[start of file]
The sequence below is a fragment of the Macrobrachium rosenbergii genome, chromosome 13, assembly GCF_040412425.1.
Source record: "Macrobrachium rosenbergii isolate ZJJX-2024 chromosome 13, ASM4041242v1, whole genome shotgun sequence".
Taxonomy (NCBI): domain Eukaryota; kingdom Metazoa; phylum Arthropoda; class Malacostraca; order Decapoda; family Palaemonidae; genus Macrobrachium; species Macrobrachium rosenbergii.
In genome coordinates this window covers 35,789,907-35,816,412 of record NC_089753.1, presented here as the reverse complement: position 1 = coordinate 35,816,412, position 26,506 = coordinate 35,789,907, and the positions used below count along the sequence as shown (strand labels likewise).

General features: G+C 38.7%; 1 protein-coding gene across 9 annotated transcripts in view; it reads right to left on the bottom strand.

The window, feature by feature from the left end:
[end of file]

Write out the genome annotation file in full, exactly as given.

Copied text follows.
The sequence below is a fragment of the Macrobrachium rosenbergii genome, chromosome 13, assembly GCF_040412425.1.
Source record: "Macrobrachium rosenbergii isolate ZJJX-2024 chromosome 13, ASM4041242v1, whole genome shotgun sequence".
Taxonomy (NCBI): domain Eukaryota; kingdom Metazoa; phylum Arthropoda; class Malacostraca; order Decapoda; family Palaemonidae; genus Macrobrachium; species Macrobrachium rosenbergii.
In genome coordinates this window covers 35,789,907-35,816,412 of record NC_089753.1, presented here as the reverse complement: position 1 = coordinate 35,816,412, position 26,506 = coordinate 35,789,907, and the positions used below count along the sequence as shown (strand labels likewise).

General features: G+C 38.7%; 1 protein-coding gene across 9 annotated transcripts in view; it reads right to left on the bottom strand.

The window, feature by feature from the left end: